The Candidates: While many ardent Democrats would disagree with this assessment, I personally consider John McCain to be an honorable, decent man. I have enormous respect -- and cannot forget -- the fact that he declined the opportunity to be released from a North Vietnamese prison because his father had been a Navy Admiral and chose instead to stay with his comrades for 5 1/2 years. Very few of us would have done that -- I know I would not have. There is a loyalty and integrity there that we need to remember and honor. And, despite efforts to disparage the "maverick" label, the reality is that, for a substantial part of his political career, he was a Republican maverick on a variety of issues, including the environment, immigration, campaign reform, taxes and the budget. These are not inconsequential disagreements with the Republican Party and he has been almost singular in being willing to disagree with the Republican establishment. But that is the previous incarnation of McCain, not the version we've seen for the last four years or the version who has to run between now and November.
What we are going to see in the general election from McCain is a ton of mistakes. The very thing the press likes about him, his candor and shoot-from-the-hip style, is going to kill him when the full weight of media attention is trained on him. He never has been a good speaker with a prepared text (last night, his speech was characteristically wooden, with several word confusions). What the media always has loved about him is the quick, gritty, candid John McCain, but that version is gone; he now is a damaged, slower-thinking McCain, but his habits will remain the same, he will still try to be the quick wit, the maverick. It just isn't going to work, and while McCain is still capable [with help] of firing some zingers which hit, he will be unable to sustain a narrative, or fool the American voters for the next five months. This is not just about being 71, it is about being a very old 71. It might be sad to watch, but I for one will have no sympathy. There is too much at stake.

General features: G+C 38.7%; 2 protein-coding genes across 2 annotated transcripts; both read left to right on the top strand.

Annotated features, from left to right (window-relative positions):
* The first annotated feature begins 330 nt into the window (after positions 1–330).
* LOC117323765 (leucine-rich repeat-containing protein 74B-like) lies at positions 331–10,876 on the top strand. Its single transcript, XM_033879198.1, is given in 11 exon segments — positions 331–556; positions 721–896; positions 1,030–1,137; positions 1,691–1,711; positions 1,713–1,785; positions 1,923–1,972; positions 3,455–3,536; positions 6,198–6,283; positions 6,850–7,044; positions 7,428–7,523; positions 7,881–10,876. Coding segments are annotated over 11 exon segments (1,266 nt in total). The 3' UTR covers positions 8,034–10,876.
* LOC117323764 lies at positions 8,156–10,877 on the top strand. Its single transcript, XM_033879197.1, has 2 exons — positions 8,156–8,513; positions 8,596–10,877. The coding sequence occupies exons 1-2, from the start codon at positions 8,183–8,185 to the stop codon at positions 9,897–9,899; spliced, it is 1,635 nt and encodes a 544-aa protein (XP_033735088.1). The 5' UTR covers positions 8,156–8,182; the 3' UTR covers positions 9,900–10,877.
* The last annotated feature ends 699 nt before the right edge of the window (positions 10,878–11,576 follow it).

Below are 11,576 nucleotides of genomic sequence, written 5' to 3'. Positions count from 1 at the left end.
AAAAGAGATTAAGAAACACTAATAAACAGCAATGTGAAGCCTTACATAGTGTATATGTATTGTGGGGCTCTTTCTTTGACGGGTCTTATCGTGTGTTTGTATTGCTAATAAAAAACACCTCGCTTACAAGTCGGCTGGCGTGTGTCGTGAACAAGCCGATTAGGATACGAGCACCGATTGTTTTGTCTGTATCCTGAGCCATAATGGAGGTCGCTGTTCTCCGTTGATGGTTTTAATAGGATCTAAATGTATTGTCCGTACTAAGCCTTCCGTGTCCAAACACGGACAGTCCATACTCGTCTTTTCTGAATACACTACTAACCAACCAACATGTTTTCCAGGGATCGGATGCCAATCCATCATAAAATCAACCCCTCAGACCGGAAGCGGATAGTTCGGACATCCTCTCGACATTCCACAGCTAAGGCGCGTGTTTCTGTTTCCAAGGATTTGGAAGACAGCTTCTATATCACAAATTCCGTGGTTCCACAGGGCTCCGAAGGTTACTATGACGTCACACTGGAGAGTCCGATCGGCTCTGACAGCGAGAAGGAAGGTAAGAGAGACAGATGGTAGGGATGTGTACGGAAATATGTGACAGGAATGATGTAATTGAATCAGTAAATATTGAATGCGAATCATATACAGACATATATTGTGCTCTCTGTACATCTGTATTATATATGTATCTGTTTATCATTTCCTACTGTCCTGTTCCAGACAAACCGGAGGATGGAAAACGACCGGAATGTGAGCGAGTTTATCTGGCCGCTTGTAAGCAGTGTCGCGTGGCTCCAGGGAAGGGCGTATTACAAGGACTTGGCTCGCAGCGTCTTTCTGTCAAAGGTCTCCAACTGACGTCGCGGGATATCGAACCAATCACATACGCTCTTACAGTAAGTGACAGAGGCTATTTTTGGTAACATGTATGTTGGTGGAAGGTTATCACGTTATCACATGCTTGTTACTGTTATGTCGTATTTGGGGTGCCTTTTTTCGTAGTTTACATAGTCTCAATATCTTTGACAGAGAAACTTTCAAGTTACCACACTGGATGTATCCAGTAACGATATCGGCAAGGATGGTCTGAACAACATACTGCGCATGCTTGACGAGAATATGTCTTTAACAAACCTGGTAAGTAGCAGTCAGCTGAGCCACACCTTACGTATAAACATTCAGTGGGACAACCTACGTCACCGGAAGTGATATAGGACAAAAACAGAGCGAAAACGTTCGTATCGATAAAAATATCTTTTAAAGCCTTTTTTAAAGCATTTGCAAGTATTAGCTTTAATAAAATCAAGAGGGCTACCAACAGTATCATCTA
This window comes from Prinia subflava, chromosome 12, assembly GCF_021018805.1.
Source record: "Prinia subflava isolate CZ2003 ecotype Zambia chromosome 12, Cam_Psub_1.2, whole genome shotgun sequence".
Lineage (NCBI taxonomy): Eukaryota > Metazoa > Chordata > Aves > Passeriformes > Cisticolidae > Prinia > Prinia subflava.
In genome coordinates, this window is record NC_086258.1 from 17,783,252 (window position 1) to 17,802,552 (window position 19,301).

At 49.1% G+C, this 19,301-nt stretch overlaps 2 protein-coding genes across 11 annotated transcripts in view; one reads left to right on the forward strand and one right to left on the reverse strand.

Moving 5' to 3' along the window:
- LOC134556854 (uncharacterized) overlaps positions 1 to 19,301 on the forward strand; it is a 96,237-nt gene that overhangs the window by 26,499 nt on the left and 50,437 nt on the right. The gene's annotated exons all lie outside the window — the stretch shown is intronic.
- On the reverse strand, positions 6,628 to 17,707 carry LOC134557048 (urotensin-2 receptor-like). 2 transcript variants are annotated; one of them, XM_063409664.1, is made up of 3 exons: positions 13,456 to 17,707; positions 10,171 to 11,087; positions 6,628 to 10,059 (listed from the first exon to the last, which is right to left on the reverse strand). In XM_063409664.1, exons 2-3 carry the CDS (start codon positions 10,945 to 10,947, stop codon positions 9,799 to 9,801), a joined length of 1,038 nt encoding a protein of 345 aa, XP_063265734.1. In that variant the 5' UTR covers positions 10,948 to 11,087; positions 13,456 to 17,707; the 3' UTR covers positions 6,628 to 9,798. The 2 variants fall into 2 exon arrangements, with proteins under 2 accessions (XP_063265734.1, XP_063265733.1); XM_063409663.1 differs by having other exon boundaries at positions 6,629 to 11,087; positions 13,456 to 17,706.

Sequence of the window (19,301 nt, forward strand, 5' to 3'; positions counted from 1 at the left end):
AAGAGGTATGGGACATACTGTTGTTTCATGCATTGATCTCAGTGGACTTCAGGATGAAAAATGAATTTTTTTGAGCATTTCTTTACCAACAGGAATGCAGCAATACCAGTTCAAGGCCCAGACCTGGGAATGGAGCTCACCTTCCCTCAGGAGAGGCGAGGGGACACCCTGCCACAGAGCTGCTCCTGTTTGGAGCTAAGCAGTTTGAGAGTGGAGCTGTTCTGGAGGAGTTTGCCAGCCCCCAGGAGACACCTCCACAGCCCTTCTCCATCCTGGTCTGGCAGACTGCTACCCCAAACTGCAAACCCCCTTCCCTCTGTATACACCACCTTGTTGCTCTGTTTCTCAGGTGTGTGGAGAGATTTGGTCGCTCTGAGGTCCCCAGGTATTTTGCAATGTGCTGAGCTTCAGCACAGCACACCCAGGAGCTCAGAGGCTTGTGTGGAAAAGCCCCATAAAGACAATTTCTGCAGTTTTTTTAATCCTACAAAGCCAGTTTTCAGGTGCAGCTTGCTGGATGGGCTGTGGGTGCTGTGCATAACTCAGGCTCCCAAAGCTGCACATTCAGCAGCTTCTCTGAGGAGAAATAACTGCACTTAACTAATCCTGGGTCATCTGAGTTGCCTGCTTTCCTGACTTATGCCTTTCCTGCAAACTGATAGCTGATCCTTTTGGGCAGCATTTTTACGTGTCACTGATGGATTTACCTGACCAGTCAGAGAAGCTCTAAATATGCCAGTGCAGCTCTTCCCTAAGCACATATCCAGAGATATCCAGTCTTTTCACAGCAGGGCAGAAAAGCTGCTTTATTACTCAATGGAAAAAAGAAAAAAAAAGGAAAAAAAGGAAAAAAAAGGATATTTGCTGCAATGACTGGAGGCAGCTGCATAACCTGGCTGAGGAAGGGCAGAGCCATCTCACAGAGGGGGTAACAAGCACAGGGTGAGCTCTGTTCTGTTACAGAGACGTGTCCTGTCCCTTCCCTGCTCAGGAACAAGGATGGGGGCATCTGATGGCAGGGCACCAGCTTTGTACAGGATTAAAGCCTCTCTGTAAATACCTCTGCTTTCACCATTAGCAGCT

Obama is the perfect candidate for Democrats, and a nightmare for McCain. Obama, who by every metric is a brilliant strategist, thinker and speaker, is going to run circles around McCain. While McCain, who is not a very good speaker even on his best day, will appear slow, befuddled, confused, he will make gaffes; Obama will be charismatic, smart, thoughtful, high-minded, alert and substantive. It will be no contest. And adding to Obama's natural advantages, McCain has just enough integrity to try to match up with Obama on issues. In that debate on substance, Obama's overwhelming intellectual superiority and mental alertness will become obvious. There will be the believers, who have jumped on-board the Obama campaign and will continue to multiply, but there also is going to be another type of vote which is going to swing heavily to Barack Obama -- the default vote. Voters are going to default to Obama because it will become obvious McCain simply is not up to the task of being President.
This is going to be the first not-close Presidential election since 1988. You heard it here first.